Many of us use this app to connect with others and purchase goods at reasonable prices.
While useful, do not conclude that this app is innocuous and harmless.
It collects over 20% of all the data it legally can.
Frequently, apps request your location data, even when not in use. However, OfferUp will not allow you to use their app without giving them your address.
Netflix is where millions get their entertainment on a daily basis.
Unlike most of the apps on this list, it is a paid service.
Even though you pay to use it, they still collect a ton of data about you, including your voice for recognition services.
Netflix collects nearly 27% of all the data they legally can.
They claim to use your data to improve your experience and provide more customized recommendations. However, the truth is that they disclose or share personal information with other companies, agents, or contractors.
YouTube And Google Maps
These two apps are part of the same company so they are lined up together in our ranking.
Every time you search for a video on YouTube, 42% of your personal data is sent elsewhere. This data goes on to determine the types of advertisements you’ll see before and during videos.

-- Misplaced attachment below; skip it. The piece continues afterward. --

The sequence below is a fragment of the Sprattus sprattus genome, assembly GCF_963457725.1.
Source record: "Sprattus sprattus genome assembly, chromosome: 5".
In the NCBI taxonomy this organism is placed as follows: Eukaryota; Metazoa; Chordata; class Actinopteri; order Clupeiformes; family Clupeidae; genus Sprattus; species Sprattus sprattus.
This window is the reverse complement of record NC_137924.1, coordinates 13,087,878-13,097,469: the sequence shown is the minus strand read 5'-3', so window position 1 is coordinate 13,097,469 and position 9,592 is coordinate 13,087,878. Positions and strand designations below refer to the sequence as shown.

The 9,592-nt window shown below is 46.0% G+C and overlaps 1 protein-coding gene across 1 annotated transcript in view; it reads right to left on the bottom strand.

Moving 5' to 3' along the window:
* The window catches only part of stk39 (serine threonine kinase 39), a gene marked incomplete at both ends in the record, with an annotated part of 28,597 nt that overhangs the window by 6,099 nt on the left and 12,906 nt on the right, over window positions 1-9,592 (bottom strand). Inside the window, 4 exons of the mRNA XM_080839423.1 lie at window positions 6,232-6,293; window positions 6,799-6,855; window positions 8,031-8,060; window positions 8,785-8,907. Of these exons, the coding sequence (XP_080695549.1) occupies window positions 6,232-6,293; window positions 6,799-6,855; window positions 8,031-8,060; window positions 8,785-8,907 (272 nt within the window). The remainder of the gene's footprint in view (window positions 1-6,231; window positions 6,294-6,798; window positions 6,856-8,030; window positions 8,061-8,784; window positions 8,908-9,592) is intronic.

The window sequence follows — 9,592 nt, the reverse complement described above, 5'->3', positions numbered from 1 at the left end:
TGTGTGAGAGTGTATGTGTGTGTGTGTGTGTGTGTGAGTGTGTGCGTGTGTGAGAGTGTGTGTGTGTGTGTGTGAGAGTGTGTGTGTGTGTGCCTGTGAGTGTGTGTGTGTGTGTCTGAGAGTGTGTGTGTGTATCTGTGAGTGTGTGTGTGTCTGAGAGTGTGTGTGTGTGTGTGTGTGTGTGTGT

Both of these apps collect about 23% of all available data which includes information about your location and hobbies.
One especially dystopian aspect of Google Maps is that it uses image recognition while tracking your location.
Related: 5 Maps You Should Have At Home
These two apps know you better than you know yourself.
There is a tie for the number 1 spot of the apps that know everything about you and the reason is they are both operated by the same company, Meta.
Facebook collects 79.49% and Instagram collects over 69% of all the legally accessible data they can get their hands on.
Meta has some of the most powerful algorithms in the world when it comes to customizing engagement, aka – they know how to get and keep your attention.
Therefore, they are also some of the most frequently used apps based on daily usage.
The 5 Apps That Know Everything About You Are Only The Tip Of The Iceberg
While these 5 notable apps collect all the information they can about you, there are countless other apps that collect 10-28% of available information about you and use it in all sorts of ways.
Chances are, many of them are on your phone right now.
What Can You Do To Protect Yourself From Data Harvesting?
Well, you’ve already taken step one which is figuring out who, how, and why your data is being harvested. Ideally, research every app you have on your phone or are thinking about downloading and determine how much data it is collecting on you.
The next step is to delete as many of these invasive apps as possible. There are plenty of ways to connect with friends, share private information, and enjoy entertainment that does not involve becoming a commodity for greedy companies to profit from.
In the surveillance world that we live in, the only apps that don’t track you are the ones you don’t install on your device.